Perhaps they labored under the misapprehension that the event was to celebrate the Irish contribution to America. Not so. They were merely bit-part players in a bigger picture, a convenient photo-op designed to portray President Bush as a man interested in peace in at least one corner of the globe.

It is appalling that our representatives consider polite discretion at a cocktail reception more important than voicing the concerns of their citizens. Michael D. Higgins, the Labor party foreign affairs spokesman, was scathing: "The cowardly equivocation of Bertie Ahern and his government colleagues . . . has brought shame on the country. The voice of Ireland on international affairs - once proud, once strong, once genuinely independent - has been reduced to an impotent whimper."

Why single out just Bertie? Sure, he arrived fresh from sweeping the tarmac at Shannon in readiness for warplanes, but he hasn't pretended otherwise. Sinn Fein leaders, on the other hand, oppose the war but lack the courage of their convictions this side of the pond. That didn't stop Sinn Fein TD Aengus O Snodaigh from urging Bertie's party to "show some guts" and demand he stand against war. In all the excitement, Aengus forgot to ask his own colleagues to show some guts too. And what of the SDLP, which voted against Blair's war plans on March 18? A withering party desperate for any measure of attention is evidently not apt to stand on principle either.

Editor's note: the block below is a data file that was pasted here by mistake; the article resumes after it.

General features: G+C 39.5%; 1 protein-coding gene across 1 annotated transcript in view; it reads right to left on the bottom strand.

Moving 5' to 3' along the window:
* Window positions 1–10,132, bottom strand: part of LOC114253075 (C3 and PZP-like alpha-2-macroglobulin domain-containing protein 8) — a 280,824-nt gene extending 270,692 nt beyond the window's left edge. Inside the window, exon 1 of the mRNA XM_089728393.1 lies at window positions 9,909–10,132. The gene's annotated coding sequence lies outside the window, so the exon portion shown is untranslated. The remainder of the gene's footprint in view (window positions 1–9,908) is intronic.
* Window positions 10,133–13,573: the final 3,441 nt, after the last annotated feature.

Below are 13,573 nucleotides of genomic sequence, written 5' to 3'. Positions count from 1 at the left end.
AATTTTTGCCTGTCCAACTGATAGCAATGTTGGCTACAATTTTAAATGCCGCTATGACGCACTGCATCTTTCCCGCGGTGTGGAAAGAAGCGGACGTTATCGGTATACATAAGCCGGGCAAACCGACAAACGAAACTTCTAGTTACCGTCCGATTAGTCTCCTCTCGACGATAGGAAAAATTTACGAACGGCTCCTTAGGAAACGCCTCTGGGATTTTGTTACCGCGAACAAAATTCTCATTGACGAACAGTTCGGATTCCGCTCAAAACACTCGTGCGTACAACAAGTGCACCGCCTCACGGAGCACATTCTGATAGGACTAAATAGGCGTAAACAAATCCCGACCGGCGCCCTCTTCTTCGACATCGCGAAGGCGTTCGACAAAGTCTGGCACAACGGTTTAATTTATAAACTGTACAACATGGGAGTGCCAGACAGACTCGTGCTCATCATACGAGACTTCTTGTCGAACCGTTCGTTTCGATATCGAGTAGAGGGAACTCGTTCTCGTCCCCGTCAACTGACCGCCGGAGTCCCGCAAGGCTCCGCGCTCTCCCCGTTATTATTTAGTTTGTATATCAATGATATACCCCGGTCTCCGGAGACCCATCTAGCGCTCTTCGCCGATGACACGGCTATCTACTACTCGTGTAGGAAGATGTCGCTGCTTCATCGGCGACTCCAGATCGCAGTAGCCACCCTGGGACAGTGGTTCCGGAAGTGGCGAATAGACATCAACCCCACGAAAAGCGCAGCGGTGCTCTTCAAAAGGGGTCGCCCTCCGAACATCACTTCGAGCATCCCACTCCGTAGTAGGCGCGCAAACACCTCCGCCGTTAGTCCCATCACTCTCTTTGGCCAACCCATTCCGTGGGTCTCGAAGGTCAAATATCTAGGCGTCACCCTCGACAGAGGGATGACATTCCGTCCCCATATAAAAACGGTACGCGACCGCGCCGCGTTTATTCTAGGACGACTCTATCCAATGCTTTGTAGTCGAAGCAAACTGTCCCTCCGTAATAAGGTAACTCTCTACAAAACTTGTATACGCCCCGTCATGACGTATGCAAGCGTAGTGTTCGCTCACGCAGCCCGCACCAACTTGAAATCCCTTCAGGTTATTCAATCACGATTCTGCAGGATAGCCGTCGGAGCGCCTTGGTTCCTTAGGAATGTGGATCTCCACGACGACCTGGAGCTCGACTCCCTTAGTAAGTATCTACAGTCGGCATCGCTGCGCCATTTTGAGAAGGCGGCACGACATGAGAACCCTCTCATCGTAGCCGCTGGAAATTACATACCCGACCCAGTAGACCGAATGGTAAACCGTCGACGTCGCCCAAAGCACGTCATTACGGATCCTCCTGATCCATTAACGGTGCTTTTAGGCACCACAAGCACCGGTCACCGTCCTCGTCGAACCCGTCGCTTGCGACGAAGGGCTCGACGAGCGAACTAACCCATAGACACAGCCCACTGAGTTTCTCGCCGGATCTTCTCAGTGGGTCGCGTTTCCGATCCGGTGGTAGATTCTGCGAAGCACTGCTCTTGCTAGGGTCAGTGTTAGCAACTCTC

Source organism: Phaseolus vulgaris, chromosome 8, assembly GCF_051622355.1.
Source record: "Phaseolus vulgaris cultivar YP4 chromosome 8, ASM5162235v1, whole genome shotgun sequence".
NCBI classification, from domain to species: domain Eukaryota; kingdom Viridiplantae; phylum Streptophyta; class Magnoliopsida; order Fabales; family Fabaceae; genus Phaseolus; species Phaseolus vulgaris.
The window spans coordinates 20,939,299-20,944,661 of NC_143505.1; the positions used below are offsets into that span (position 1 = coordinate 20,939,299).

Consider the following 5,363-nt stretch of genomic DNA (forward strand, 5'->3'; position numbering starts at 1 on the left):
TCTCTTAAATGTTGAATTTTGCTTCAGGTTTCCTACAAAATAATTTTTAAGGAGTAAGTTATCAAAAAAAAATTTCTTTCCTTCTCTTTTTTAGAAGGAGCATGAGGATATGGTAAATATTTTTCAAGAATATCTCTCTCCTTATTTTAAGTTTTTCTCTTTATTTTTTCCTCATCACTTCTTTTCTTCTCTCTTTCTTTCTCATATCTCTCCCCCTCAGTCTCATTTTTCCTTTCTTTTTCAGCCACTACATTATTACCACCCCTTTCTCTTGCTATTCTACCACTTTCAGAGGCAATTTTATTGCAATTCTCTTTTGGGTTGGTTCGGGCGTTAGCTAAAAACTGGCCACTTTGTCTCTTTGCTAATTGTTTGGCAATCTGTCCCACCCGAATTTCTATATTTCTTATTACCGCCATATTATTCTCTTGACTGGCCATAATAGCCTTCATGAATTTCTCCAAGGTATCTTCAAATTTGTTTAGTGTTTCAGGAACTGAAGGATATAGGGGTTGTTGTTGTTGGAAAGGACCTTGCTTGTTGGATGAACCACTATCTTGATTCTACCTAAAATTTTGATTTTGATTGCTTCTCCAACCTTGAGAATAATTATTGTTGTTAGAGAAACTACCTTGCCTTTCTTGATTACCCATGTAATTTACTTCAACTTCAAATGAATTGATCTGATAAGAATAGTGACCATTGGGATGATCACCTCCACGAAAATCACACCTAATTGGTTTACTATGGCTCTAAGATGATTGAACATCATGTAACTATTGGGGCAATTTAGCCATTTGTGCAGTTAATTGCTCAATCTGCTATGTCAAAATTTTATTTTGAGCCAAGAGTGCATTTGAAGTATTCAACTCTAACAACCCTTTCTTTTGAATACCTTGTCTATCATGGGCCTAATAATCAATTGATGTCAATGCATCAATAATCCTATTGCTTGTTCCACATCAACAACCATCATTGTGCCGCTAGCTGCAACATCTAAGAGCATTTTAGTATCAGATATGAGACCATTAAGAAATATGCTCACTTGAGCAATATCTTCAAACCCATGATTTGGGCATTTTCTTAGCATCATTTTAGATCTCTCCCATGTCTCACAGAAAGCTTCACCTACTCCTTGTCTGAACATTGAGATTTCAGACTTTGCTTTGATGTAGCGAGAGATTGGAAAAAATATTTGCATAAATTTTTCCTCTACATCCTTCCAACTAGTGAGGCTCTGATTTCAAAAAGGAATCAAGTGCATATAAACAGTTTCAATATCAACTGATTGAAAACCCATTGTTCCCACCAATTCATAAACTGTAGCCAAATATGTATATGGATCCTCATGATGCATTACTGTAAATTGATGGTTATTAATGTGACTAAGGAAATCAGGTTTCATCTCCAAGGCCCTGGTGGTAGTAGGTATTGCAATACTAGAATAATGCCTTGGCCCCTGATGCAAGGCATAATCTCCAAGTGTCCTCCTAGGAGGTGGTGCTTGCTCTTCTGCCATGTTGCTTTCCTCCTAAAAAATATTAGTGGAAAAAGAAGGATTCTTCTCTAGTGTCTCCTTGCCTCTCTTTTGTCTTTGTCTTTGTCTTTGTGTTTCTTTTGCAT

To suggest that Irish politicians ought to have boycotted the White House invites predictable cries of "anti-Americanism" from folks who regard the annual outing as reward for 12 months of posterior kissing, an opportunity to drool deferentially on the presidential loafers. Others go further and leap headlong into an intellectual abyss by arguing that tourist dollars and American support for the peace process entitles Bush to uncritical support for his war.

On the contrary. More than ever, the Bush administration is utterly devoid of credibility and moral authority when it calls for peace in Northern Ireland and demands that we go the extra mile to get there. It is long past time that Irish leaders put down the champagne glasses and said so.



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The Blanket - A Journal of Protest & Dissent



Follow the path of the unsafe, independent thinker. Expose your ideas to the dangers of controversy. Speak your mind and fear less the label of 'crackpot' than the stigma of conformity. And on issues that seem important to you, stand up and be counted at any cost.
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Index: Current Articles

11 April 2003


Other Articles From This Issue:


Critique of the Anti War Movement

Liam O'Ruairc


A Diversion from the Task
Eoin O'Broin


Bush and Blair Summon the Irish Contras...
Anthony McIntyre


Not Firm Ground But Wet Sand: Prevaricating for Peace

Paul Fitzsimmons


Irish Leaders Miss Chance to Speak Out Against War
Eamon Lynch


London Update


Baghdad: First They Cheered and Then They...
Anthony McIntyre


America's Dual Mission

M. Shahid Alam


War: It Already Started
Paul de Rooij


Lacking Credibility
Bert Ward


7 April 2003


Adams Will Tell Bush He's Anti-War
Eoin O'Broin


Stand Firm
Davy Carlin


Anti-War Human Rights Activists on Trial


First We Take Basra, And Then We Take ...Basra Again
Anthony McIntyre


Belfast - Building an Anti-War Movement

Davy Carlin